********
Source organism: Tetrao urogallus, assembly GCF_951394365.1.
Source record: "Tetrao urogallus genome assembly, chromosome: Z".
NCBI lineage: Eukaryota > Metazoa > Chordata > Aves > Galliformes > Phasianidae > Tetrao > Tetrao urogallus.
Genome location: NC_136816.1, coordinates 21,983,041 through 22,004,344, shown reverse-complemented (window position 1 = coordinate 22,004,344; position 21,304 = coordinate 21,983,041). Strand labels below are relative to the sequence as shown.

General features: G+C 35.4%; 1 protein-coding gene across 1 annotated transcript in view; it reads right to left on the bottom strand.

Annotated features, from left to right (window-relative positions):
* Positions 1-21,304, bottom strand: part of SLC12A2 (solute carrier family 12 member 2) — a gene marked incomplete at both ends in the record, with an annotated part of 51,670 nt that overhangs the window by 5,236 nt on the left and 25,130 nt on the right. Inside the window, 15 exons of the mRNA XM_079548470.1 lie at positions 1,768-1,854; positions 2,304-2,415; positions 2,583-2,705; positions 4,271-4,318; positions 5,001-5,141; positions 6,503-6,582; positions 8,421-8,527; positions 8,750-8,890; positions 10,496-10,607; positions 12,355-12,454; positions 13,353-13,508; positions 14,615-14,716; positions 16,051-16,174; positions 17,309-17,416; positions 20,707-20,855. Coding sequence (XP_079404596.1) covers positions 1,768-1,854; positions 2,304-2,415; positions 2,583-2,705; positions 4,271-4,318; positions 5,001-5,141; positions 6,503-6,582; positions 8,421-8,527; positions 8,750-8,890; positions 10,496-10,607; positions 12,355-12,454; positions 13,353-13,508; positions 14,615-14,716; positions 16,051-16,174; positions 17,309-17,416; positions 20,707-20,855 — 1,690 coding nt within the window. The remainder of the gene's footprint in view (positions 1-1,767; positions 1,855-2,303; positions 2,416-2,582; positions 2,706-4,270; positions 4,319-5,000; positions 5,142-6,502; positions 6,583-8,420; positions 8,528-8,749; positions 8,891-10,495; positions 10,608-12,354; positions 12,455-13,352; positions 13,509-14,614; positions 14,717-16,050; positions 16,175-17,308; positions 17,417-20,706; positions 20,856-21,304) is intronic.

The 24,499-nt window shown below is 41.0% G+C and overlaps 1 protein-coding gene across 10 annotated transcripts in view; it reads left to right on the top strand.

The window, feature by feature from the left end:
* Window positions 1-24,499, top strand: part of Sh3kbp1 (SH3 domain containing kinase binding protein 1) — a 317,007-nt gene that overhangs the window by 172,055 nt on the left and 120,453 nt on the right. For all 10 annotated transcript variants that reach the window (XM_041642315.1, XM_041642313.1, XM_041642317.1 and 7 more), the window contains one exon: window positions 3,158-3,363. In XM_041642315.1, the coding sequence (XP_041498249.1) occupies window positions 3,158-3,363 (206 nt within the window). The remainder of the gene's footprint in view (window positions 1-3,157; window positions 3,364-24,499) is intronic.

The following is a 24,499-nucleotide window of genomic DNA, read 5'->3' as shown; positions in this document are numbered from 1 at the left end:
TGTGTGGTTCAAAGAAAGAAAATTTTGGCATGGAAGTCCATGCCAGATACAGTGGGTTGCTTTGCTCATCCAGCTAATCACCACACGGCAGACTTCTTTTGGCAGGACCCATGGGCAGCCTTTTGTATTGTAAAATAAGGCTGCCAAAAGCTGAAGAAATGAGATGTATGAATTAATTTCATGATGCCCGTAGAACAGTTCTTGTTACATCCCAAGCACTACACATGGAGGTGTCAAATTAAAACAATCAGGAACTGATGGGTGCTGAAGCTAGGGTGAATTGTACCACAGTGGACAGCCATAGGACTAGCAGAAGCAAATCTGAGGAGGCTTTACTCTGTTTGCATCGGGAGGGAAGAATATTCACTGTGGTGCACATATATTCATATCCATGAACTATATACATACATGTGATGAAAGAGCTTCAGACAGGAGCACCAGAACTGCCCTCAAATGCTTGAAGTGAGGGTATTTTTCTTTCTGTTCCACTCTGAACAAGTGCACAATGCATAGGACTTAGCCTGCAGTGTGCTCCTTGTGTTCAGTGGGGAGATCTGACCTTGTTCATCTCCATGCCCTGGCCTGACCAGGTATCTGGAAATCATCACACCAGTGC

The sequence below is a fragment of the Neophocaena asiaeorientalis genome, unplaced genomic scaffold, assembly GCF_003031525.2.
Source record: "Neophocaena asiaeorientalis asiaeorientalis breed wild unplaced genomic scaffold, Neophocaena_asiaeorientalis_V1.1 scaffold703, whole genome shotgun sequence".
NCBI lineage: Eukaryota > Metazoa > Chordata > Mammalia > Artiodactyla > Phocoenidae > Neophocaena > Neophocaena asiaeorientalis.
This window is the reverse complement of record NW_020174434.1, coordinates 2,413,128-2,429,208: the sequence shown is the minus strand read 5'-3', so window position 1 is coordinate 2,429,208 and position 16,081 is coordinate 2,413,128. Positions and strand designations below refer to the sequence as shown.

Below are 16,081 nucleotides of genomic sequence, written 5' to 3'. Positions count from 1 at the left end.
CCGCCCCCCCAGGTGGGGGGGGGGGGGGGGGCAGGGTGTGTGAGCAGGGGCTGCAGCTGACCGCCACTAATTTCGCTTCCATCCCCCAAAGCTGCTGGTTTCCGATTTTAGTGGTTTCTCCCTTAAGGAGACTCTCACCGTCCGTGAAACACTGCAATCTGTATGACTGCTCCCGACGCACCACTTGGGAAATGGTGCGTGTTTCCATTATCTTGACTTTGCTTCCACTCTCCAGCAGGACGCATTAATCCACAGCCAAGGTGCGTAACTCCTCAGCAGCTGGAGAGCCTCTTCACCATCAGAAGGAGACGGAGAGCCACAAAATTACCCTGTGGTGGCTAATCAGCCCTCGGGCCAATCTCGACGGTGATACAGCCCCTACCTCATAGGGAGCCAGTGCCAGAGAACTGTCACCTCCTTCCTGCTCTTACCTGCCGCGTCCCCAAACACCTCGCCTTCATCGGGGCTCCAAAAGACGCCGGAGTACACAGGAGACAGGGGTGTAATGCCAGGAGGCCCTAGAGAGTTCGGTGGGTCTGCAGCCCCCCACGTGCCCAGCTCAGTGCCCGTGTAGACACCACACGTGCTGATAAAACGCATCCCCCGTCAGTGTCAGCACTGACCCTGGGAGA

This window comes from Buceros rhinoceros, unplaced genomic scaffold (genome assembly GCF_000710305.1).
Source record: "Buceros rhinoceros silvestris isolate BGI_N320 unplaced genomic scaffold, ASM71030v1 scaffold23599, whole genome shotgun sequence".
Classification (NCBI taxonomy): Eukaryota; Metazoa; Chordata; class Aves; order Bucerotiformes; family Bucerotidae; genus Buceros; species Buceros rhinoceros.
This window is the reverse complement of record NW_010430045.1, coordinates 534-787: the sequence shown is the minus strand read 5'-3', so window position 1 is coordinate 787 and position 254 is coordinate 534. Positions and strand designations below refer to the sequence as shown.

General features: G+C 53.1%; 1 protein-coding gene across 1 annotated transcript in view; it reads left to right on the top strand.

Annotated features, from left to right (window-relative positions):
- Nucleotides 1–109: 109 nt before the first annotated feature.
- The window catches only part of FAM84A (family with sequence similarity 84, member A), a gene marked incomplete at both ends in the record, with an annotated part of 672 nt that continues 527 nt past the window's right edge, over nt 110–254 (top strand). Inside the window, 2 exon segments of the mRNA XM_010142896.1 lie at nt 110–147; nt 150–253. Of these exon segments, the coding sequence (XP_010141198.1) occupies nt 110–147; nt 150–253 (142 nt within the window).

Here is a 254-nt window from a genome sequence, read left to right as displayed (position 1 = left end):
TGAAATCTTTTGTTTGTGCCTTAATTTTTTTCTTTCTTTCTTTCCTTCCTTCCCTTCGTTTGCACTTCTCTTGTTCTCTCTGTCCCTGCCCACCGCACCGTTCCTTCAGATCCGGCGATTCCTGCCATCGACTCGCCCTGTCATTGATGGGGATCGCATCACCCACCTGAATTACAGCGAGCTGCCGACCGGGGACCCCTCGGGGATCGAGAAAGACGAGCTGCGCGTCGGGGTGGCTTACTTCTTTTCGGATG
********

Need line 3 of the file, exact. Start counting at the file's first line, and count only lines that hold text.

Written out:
NCBI lineage: Eukaryota > Metazoa > Chordata > Aves > Galliformes > Phasianidae > Tetrao > Tetrao urogallus.